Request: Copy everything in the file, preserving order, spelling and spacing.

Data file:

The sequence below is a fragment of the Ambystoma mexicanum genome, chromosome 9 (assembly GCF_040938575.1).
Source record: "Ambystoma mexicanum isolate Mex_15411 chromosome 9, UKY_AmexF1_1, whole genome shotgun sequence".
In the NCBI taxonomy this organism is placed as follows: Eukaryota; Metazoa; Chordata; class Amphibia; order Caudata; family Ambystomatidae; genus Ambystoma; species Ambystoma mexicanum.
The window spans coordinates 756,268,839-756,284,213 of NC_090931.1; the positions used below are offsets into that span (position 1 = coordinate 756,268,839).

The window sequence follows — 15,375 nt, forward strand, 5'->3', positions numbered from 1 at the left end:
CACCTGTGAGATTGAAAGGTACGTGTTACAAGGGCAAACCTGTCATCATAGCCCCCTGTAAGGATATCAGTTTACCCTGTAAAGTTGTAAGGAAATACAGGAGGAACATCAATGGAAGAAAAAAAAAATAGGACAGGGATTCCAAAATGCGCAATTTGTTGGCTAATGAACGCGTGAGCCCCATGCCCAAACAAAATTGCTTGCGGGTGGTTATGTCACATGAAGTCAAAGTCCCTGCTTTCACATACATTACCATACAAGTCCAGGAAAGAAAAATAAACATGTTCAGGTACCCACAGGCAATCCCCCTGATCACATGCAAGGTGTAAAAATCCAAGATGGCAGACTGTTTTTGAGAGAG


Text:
The sequence below is a fragment of the Ambystoma mexicanum genome, chromosome 9 (assembly GCF_040938575.1).
Source record: "Ambystoma mexicanum isolate Mex_15411 chromosome 9, UKY_AmexF1_1, whole genome shotgun sequence".
In the NCBI taxonomy this organism is placed as follows: Eukaryota; Metazoa; Chordata; class Amphibia; order Caudata; family Ambystomatidae; genus Ambystoma; species Ambystoma mexicanum.
The window spans coordinates 756,268,839-756,284,213 of NC_090931.1; the positions used below are offsets into that span (position 1 = coordinate 756,268,839).

The window sequence follows — 15,375 nt, forward strand, 5'->3', positions numbered from 1 at the left end:
CACCTGTGAGATTGAAAGGTACGTGTTACAAGGGCAAACCTGTCATCATAGCCCCCTGTAAGGATATCAGTTTACCCTGTAAAGTTGTAAGGAAATACAGGAGGAACATCAATGGAAGAAAAAAAAAATAGGACAGGGATTCCAAAATGCGCAATTTGTTGGCTAATGAACGCGTGAGCCCCATGCCCAAACAAAATTGCTTGCGGGTGGTTATGTCACATGAAGTCAAAGTCCCTGCTTTCACATACATTACCATACAAGTCCAGGAAAGAAAAATAAACATGTTCAGGTACCCACAGGCAATCCCCCTGATCACATGCAAGGTGTAAAAATCCAAGATGGCAGACTGTTTTTGAGAGAG